Domestic effluents are generated from activities such as bathing, laundry, cleaning, cooking, washing, and other kitchen activities. This contains a large amount of organic waste with suspended solids and coliforms. Calculations made based on available data show that half the organic waste is from the domestic sector (PEM, 2003). As stated in the EMB report, domestic wastewater discharges contribute highest to the BOD load as the lack of sewage treatment system allows more than 90 percent of inadequately treated domestic sewage to be discharged into surface waters, which contain bacteria and viruses that threaten human life. Geographically, data show that one-third (30 percent) of BOD generation comes from Metro Manila and Region IV alone, at 18 and 15 percent, respectively (PEM, 2003). Industrial wastewater
Reports show that the volume and characteristics of industrial effluents vary by type of industry and are influenced by different factors such as production processes and the scale of production used. Industries that are found to be water-intensive, i.e. food and dairy manufacturing, pulp, paper and paperboard products, and textile products, correspondingly discharge large amounts of wastewater (PEM, 2003). Most of the water pollution-intensive industries are in National Capital Region, Calabarzon, and Region III. Food manufacturing industries, piggeries, and slaughterhouses are the main sources of organic pollution (PEM, 2004). A report from a study conducted by the United Nations Industrial Development Organization (UNIDO) in 1999 emphasizes that the situation is even more critical with regard to hazardous wastes. In the said report, approximately 2,000 cubic meters of solvent wastes, 22,000 tons of heavy metals, infectious wastes, biological sludge, lubricants, and intractable wastes, as well as 25 million cubic meters of acid/alkaline liquid wastes are improperly disposed of annually in the Metro Manila area alone. A study by the Japan International Cooperation Agency (JICA) conducted in 2001 (as cited in National Economic Development Authority’s document on the Medium Term Philippine Development Plan 2004-2010) states that around 700 industrial establishments in the Philippines generate about 273,000 tons of hazardous wastes per annum. It was further estimated that with 5,000 potential hazardous waste generators, about 2.41 million tons of hazardous wastes will be generated. At present, the report added, there is no integrated treatment facility for hazardous wastes in the country although there are about 95 small to mediumscale treatment facilities that treat hazardous wastes (i.e., used oil, sludge). There is approximately 50,000 tons of hazardous wastes stored on or offsite due to lack of proper treatment, recovery and recycling facilities. Sometimes they end up being recycled in backyard operations further putting at risk workers and communities hosting these informal recycling facilities. Other hazardous wastes are exported to other countries for recovery and disposal (i.e. metal bearing sludge, used solvents and electronic wastes) and treatment (e.g. PCB). Health and environmental problems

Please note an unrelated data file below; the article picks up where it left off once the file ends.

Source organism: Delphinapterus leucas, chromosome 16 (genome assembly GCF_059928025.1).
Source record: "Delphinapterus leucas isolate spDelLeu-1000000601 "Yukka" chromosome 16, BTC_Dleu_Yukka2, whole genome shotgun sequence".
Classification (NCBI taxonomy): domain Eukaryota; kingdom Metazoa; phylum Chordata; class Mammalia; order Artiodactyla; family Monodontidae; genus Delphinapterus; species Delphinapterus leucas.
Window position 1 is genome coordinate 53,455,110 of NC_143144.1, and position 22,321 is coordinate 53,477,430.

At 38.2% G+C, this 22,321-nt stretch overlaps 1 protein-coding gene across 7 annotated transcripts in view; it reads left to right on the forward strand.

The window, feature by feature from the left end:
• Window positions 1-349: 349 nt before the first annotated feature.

Much of the surface water in urban areas is a public health risk while rural surface waters are also sources of disease. The World Bank estimates that exposure to water pollution and poor sanitation account for one-sixth of reported disease cases, and nearly 6,000 premature deaths per year. The cost of treatment and lost income from illness and death due to water pollution is pegged at PHP6.7 billion (US$134 million) per year (PEM 2006). Pollution of our water resources such as untreated wastewater discharges affect human health through the spread of disease-causing bacteria and viruses. Some known examples of diseases that may be spread through wastewater discharge are gastro-enteritis, diarrhea, typhoid, cholera, dysentery,...